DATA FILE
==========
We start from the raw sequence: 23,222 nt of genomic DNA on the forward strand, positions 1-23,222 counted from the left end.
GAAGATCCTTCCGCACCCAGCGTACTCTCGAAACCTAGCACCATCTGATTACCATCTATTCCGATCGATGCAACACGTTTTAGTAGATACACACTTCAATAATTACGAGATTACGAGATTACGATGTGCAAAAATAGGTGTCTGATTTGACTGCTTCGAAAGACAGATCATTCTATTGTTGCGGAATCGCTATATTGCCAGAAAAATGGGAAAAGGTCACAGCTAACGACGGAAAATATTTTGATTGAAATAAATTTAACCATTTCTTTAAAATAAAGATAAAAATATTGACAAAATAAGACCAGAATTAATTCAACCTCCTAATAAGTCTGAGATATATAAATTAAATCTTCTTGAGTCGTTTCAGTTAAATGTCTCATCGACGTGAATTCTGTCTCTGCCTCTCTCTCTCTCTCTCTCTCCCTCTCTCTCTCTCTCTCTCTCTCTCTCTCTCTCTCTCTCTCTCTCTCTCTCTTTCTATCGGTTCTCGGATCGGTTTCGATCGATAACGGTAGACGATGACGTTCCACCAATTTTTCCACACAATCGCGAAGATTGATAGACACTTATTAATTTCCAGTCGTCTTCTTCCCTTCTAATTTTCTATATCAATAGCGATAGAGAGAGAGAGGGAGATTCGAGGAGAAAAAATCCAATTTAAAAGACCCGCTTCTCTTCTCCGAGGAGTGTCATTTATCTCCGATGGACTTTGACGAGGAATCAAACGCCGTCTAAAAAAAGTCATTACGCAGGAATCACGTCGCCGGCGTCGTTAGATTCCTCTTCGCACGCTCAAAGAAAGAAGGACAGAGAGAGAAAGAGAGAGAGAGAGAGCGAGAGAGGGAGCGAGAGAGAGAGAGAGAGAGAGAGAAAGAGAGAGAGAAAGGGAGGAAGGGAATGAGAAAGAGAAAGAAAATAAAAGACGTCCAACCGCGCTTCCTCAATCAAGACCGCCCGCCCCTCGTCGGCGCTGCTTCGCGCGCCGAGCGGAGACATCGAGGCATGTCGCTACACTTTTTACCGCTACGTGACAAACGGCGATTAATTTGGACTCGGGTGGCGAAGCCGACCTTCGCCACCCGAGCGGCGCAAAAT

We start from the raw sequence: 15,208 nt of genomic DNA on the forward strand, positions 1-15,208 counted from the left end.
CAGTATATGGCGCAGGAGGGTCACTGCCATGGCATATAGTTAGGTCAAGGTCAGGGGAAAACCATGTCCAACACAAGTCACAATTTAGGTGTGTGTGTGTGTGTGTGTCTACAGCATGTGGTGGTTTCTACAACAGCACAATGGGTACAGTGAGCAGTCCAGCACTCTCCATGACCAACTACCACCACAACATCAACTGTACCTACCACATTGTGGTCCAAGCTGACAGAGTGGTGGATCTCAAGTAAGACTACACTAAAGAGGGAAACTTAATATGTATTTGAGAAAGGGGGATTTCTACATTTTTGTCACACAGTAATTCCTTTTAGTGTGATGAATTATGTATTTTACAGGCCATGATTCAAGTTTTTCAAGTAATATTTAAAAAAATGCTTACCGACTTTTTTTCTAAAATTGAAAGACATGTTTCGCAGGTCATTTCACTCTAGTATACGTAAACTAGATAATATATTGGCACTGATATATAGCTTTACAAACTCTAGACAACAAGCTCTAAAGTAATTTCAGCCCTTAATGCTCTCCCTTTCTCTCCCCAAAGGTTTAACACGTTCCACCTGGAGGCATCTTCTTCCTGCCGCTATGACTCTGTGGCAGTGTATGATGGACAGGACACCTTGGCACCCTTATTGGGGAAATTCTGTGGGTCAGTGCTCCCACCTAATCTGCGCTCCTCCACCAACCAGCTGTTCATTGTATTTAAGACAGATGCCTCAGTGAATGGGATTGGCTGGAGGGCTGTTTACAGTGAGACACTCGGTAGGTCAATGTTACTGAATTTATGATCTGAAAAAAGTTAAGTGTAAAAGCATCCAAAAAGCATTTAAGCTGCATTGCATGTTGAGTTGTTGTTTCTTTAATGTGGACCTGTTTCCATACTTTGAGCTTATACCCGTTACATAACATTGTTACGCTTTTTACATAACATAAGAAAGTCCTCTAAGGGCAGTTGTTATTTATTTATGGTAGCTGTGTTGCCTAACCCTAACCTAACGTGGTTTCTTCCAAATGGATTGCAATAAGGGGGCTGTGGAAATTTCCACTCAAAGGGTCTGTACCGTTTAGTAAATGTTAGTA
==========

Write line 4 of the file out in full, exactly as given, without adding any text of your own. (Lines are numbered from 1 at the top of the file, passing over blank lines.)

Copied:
CAGTATATGGCGCAGGAGGGTCACTGCCATGGCATATAGTTAGGTCAAGGTCAGGGGAAAACCATGTCCAACACAAGTCACAATTTAGGTGTGTGTGTGTGTGTGTGTCTACAGCATGTGGTGGTTTCTACAACAGCACAATGGGTACAGTGAGCAGTCCAGCACTCTCCATGACCAACTACCACCACAACATCAACTGTACCTACCACATTGTGGTCCAAGCTGACAGAGTGGTGGATCTCAAGTAAGACTACACTAAAGAGGGAAACTTAATATGTATTTGAGAAAGGGGGATTTCTACATTTTTGTCACACAGTAATTCCTTTTAGTGTGATGAATTATGTATTTTACAGGCCATGATTCAAGTTTTTCAAGTAATATTTAAAAAAATGCTTACCGACTTTTTTTCTAAAATTGAAAGACATGTTTCGCAGGTCATTTCACTCTAGTATACGTAAACTAGATAATATATTGGCACTGATATATAGCTTTACAAACTCTAGACAACAAGCTCTAAAGTAATTTCAGCCCTTAATGCTCTCCCTTTCTCTCCCCAAAGGTTTAACACGTTCCACCTGGAGGCATCTTCTTCCTGCCGCTATGACTCTGTGGCAGTGTATGATGGACAGGACACCTTGGCACCCTTATTGGGGAAATTCTGTGGGTCAGTGCTCCCACCTAATCTGCGCTCCTCCACCAACCAGCTGTTCATTGTATTTAAGACAGATGCCTCAGTGAATGGGATTGGCTGGAGGGCTGTTTACAGTGAGACACTCGGTAGGTCAATGTTACTGAATTTATGATCTGAAAAAAGTTAAGTGTAAAAGCATCCAAAAAGCATTTAAGCTGCATTGCATGTTGAGTTGTTGTTTCTTTAATGTGGACCTGTTTCCATACTTTGAGCTTATACCCGTTACATAACATTGTTACGCTTTTTACATAACATAAGAAAGTCCTCTAAGGGCAGTTGTTATTTATTTATGGTAGCTGTGTTGCCTAACCCTAACCTAACGTGGTTTCTTCCAAATGGATTGCAATAAGGGGGCTGTGGAAATTTCCACTCAAAGGGTCTGTACCGTTTAGTAAATGTTAGTA